Gang Starr keeps literate street poetry in hip-hop

Gang Starr's DJ Premier and Guru
To those of you who have been selling "bling-bling" pop and have the nerve to call it true hip-hop, DJ Premier and Guru - collectively known as Gang Starr - are back to even the score. The duo's new and seventh album is The Ownerz. Throughout the record, Guru verbally pimp-slaps hip-hop imposters over Premier's jazz-inspired beats. It's time for something real, something with heart, the rapper says. It's time for the OGs (that's "original gangstas") to snatch back what they started.

Calling from a Manhattan studio, Guru, 38, says, "There's this whole misconception that hip-hop culture was started by a bunch of young cats. The culture was started by grown men - cats 35, 45 and older. These young cats should be bowing down and be glad that there are some older cats out here to give the game more flavor."

For more than a decade, Guru and 35-year-old Premier (his real name is Christopher Martin and he's stuck in production mode and can't chat) have been melding literate street poetry with measured, head-nodding beats. In his unmistakable creamy monotone, Guru (born Keith Elam) delivers clever lines that explore relationships, twists in American politics, the need for artistic integrity in hip-hop.

"The concept of The Ownerz involves how people are renting and leasing hip-hop," Guru explains. "At this point in the game, there's a lot of people exploiting it and calling the [stuff] they're doing hip-hop even though their music is watered down. Premier and I call it 'tinkerbell' rap. It's not the real stuff."

Like Betty Carter was in the jazz field, Guru is a purist. His flow and Premier's tailor-made beats stick to the hard, sharp flavor of original hip-hop - the spare beats and insistent bass lines interspersed with scratches and smartly sampled sound bites. It's raw and sonically rich, rippling with jazzy horns or a spliced funk-guitar line. Since hip-hop has become so mainstream in the past five years or so, the music (what makes the charts and goes platinum, anyway) has largely become cartoonish, its edge nonexistent.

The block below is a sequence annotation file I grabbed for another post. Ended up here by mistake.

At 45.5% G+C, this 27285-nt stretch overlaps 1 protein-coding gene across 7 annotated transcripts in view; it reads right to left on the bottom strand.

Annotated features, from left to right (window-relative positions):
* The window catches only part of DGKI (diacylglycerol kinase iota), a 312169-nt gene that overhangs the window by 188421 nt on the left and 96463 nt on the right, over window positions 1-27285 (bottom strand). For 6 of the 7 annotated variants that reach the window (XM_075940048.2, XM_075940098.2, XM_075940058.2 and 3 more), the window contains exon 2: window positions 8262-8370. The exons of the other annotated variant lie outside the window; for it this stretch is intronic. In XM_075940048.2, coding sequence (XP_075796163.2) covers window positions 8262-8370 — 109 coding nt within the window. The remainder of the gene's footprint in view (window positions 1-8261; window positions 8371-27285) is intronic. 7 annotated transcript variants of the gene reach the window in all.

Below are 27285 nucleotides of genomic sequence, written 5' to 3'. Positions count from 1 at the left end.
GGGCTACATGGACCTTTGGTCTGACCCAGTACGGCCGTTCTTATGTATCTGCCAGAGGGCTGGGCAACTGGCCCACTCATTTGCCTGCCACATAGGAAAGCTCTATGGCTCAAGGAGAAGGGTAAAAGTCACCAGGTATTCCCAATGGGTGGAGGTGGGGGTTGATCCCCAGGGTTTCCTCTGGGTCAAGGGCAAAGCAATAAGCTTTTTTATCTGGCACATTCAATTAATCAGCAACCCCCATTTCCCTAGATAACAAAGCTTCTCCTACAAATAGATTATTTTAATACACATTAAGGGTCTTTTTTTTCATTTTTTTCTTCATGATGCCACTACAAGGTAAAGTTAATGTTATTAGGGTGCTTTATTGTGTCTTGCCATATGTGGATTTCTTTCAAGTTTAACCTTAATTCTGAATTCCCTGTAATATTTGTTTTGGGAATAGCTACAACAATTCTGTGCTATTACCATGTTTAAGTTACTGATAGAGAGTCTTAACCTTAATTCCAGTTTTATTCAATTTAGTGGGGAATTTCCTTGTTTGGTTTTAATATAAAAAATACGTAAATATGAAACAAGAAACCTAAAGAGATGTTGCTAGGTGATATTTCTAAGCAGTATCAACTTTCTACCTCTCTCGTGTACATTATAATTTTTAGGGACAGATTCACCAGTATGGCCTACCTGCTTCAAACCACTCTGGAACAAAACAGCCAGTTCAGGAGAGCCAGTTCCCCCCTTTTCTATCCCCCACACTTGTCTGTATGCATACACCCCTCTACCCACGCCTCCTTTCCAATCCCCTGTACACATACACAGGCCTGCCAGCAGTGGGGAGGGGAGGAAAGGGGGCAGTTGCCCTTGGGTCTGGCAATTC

But Gang Starr has garnered some commercial success with its tunnel vision. The duo's last album, 1998's Moment of Truth, went gold. And The Ownerz debuted in the Top 20 earlier this month.

"Yo, how many times can you hear about folks bling-blingin' and all that crazy [stuff]?" Guru says. "These rappers today - and I'm not gon' say no names - are selling a lifestyle these kids out here can't afford. I was at Wendy's the other day and here this brotha was baggin' burgers and fries with this big fake diamond in his ear and this big chunky fake medallion on his neck. Yo, I wanted to snatch that [stuff] off him. These kids out here need food for thought, not some fiction lifestyle."

Gang Starr's mission to elevate and educate through hip-hop started in the mid-'80s. After Boston native Guru graduated from Atlanta's Morehouse College, he relocated to Manhattan, hoping to make it in the music business. Under the name Gang Starr, the artist released a few singles on the independent Wild Pitch Records. One day in the label's office, he came across a demo tape featuring the ear-snatching beats of Premier, who was then calling himself Waxmaster C. After Premier's group failed to land a deal with Wild Pitch, Guru hooked up with the shy DJ. The two even lived together for a time.

In 1989, the duo put out No More Mr. Nice Guy, an ambitious debut that heavily sprinkled jazz into Gang Starr's potent hip-hop mix. (As a solo artist, Guru would successfully explore jazz-rap fusion on his Jazzmatazz series.) Other influential GS albums - Step in the Arena (1990), Daily Operation (1992) and Hard To Earn (1994) - are considered masterpieces. Despite the commercial boom in rap, Gang Starr refuses to alter its style to snag heavy rotation on BET, MTV or the radio. The group's following generally consists of suburban white kids with a deep appreciation for straight-up hip-hop. (Which is no surprise, given that demographic buys nearly 80 percent of all hip-hop CDs.)

Guru's personal evolution has peaked since the last album. The rapper has stopped drinking, and since the birth of his son, now 3 years old, he has "grown up, man. I mean, it's deeper now - everything. I've changed my diet. I'm in shape now. I want to be able to compete. I gotta stay relevant. I gotta come harder."

So to all the "tinkerbell" rappers out there: Watch ya back.